A single vulnerability may be patched more quickly by Opera. Let’s just assume that this is the case.*

          What do vulnerabilities do? They get exploited.

          An exploited Javascript renderer on Opera leads to system compromise.
          An exploited Javascript renderer on Chrome leads to compromise of a Chroot’d namespace PID sandbox’d process that has limited syscall access.

          pwn2own shows us that breaking out of even the Windows sandbox** takes multiple exploits. The cost of system compromised increases drastically with each new exploit needed.

          If the cost of exploit is 1 dollar for both browsers for all vulnerabilities than for Opera the cost is 1 dollar and for Chrome it’s at least 2, very more likely 6 or even 12 (based on pwn2own.)

          Realistically we aren’t talking about a linear progression but the point is clear.

          Anyway, my point was that Opera is still a secure browser and the bashing was unnecessary.

          Basically, Chrome has an insane sandbox, Firefox has NoScript and it’s open source, IE has a decent sandbox, Opera has what? They all patch – Chrome’s actually got a great patch time record for high and critical vulnerabilities*. So what does Opera do that makes it worthwhile? I just don’t see it as being secure. Even without discussion of plugins, which easily puts Chrome ahead with its PPAPI Flash player.

          If I don’t want MI6 or the FBI or whomever I accessed x site on y day, or that I secretly DDoSed some annoying site of the ‘net, then proxies are actually quite useful. Of course, that’s PRIVACY and has nothing to do with security

          Definitely – it would be great if they added it.

          Yes, that’s the exact issue. I think Chrome makes use of KWallet in KDE and has started to use the Gnome version, which despite being annoying, will prevent a compromised application from going through your passwords as they’re stored in some root-owned folder with no rw access. Of course, encryption is still better, because that actually prevents thieves (or law-enforcement agencies…) from seeing your passwords (assuming the password is strong of course). Still, FF, Opera, Konqueror and others have this function built-in, so the fact Chrome uses another program to do it instead of doing it itself still seems a bit silly.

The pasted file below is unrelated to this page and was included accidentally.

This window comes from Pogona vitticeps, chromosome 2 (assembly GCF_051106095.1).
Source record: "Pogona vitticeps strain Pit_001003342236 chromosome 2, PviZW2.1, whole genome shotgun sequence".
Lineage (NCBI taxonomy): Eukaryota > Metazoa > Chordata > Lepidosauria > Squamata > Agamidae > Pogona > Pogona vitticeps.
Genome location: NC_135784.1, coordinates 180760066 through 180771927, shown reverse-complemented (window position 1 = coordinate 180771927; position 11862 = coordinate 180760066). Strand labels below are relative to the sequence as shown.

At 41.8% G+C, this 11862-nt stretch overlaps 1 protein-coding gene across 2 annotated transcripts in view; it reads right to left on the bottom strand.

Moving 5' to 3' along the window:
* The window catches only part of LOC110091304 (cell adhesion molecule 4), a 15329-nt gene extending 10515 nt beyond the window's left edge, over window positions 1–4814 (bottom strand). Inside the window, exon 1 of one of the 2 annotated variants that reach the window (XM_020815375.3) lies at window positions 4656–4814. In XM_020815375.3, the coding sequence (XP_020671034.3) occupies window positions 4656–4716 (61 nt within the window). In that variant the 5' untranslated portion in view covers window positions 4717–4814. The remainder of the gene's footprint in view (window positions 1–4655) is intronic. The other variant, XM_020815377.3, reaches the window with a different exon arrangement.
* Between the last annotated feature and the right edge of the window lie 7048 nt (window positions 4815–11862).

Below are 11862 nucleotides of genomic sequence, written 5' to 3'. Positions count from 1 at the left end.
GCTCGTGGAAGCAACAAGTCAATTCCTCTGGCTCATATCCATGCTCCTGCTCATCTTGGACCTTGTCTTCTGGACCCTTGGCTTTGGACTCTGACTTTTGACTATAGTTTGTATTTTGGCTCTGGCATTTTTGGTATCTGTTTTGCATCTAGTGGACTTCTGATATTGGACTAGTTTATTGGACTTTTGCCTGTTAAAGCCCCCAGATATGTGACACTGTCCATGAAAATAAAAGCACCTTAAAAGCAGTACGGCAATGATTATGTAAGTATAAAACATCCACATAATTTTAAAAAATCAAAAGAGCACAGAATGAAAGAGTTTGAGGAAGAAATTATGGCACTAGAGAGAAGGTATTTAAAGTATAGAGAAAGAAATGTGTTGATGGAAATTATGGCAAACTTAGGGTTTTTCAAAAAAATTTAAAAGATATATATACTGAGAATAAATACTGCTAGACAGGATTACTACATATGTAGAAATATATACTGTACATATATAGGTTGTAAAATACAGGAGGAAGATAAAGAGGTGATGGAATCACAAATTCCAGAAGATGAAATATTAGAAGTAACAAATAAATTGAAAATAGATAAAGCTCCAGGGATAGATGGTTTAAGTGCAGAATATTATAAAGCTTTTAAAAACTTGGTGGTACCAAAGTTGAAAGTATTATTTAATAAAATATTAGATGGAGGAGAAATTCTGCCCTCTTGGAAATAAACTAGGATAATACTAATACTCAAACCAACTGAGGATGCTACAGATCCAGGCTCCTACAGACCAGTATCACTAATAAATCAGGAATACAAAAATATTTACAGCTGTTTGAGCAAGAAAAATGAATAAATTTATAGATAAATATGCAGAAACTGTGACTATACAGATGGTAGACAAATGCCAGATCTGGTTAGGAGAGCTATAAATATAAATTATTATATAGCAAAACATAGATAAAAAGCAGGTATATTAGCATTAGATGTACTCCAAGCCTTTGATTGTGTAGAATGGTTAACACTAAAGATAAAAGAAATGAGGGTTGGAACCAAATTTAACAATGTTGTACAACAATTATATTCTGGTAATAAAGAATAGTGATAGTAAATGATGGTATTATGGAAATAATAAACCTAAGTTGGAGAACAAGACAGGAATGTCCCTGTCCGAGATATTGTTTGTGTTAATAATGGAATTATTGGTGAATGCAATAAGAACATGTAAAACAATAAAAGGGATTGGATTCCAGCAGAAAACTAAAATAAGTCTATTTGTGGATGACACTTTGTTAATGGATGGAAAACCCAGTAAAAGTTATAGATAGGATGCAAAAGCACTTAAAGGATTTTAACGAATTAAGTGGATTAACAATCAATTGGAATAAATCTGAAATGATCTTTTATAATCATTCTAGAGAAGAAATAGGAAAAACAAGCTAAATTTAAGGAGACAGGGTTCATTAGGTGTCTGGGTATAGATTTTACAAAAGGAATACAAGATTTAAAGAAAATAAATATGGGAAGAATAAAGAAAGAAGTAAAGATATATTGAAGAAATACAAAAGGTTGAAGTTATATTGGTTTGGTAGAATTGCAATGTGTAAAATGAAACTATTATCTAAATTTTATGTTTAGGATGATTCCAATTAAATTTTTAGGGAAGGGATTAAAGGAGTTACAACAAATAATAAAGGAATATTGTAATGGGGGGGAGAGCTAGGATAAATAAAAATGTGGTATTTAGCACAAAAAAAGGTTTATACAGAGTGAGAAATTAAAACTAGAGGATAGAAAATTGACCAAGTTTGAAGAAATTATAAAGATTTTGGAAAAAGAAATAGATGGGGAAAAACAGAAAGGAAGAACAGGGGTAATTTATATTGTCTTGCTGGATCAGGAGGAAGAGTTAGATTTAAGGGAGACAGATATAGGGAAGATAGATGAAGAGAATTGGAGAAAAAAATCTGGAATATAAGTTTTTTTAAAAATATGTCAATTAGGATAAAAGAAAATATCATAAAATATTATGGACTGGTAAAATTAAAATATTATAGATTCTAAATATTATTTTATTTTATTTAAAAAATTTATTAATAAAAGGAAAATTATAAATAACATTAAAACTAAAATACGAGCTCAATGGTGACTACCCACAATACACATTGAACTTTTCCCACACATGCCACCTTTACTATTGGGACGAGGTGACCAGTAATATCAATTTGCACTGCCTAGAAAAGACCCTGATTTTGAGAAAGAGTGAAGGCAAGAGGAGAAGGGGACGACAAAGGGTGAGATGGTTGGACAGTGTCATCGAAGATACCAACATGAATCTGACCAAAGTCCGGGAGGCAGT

I really odn’t know about this password stuff on Linux. If Chrome isn’t encrypting locally that’s a shame.

          Like I said in the last post Chrome isn’t perfect. But purely in terms of preventing system compromise there’s no comparison with Opera even if we do consider patch times an important measurement of security forgetting CVSS and forgetting that users are rarely up to date. I just can’t see it.

          *Beacuse of CVSS and release cycles Chrome releases low vulnerabilities only through release cycles. Firefox does this too. Windows as well. Because of Opera’s release cycles it likely releases vulnerabilities as soon as the patch is ready – inconsequential as Low/Medium vulnerabilities mean nothing on Chrome unless you can chain them together.

          **The Windows sandbox in pwn2own actually isn’t as strong as the current Windows sandbox.